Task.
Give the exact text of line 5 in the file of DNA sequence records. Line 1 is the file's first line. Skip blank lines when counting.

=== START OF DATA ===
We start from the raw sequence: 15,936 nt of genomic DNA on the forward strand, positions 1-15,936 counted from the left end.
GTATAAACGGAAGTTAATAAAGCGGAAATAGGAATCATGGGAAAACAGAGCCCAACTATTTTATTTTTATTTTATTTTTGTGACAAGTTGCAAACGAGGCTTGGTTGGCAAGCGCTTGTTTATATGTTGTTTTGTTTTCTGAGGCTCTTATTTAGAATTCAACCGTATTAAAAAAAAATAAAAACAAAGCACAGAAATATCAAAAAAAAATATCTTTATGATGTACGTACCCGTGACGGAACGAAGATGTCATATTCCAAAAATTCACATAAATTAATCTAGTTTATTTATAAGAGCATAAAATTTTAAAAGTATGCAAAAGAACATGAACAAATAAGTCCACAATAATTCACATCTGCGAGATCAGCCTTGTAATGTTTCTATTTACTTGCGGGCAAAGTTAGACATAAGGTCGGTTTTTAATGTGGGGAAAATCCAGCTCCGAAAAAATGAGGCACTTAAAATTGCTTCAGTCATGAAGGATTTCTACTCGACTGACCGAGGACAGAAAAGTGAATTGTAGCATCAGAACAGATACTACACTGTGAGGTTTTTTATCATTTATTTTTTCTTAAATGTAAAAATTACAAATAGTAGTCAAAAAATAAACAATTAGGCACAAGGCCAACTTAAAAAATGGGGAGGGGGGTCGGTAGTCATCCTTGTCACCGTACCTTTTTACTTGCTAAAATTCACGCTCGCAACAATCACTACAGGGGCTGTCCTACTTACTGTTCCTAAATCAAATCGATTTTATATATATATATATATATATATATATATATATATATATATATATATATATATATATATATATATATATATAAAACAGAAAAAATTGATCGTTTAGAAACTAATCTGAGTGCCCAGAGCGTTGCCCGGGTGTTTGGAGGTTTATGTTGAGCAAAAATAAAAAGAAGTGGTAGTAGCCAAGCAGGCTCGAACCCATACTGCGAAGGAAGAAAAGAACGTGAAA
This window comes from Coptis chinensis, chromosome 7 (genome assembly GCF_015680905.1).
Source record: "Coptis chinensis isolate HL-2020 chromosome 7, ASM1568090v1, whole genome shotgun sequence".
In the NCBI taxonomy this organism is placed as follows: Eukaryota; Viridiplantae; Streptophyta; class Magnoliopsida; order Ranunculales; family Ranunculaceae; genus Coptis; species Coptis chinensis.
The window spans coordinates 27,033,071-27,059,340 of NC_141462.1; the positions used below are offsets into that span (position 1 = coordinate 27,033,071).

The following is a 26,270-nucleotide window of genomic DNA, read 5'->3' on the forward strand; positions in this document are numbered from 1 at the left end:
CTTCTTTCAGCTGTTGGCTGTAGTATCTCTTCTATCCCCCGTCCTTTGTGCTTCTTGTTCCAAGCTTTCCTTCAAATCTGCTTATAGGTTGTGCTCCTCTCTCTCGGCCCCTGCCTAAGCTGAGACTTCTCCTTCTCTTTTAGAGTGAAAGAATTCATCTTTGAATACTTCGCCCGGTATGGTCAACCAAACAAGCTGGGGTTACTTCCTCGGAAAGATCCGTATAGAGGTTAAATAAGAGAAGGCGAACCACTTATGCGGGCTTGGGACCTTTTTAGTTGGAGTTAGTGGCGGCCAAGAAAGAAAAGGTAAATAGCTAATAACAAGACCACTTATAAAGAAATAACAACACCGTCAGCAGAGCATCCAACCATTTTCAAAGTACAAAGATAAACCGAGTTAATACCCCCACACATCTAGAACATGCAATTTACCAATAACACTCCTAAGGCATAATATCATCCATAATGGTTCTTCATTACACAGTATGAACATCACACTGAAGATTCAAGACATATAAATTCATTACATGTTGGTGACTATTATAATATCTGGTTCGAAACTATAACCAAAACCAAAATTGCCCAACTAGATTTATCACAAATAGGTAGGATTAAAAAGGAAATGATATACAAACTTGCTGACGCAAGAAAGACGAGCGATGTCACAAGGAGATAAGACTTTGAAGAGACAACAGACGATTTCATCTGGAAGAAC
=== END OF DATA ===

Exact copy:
In the NCBI taxonomy this organism is placed as follows: Eukaryota; Viridiplantae; Streptophyta; class Magnoliopsida; order Ranunculales; family Ranunculaceae; genus Coptis; species Coptis chinensis.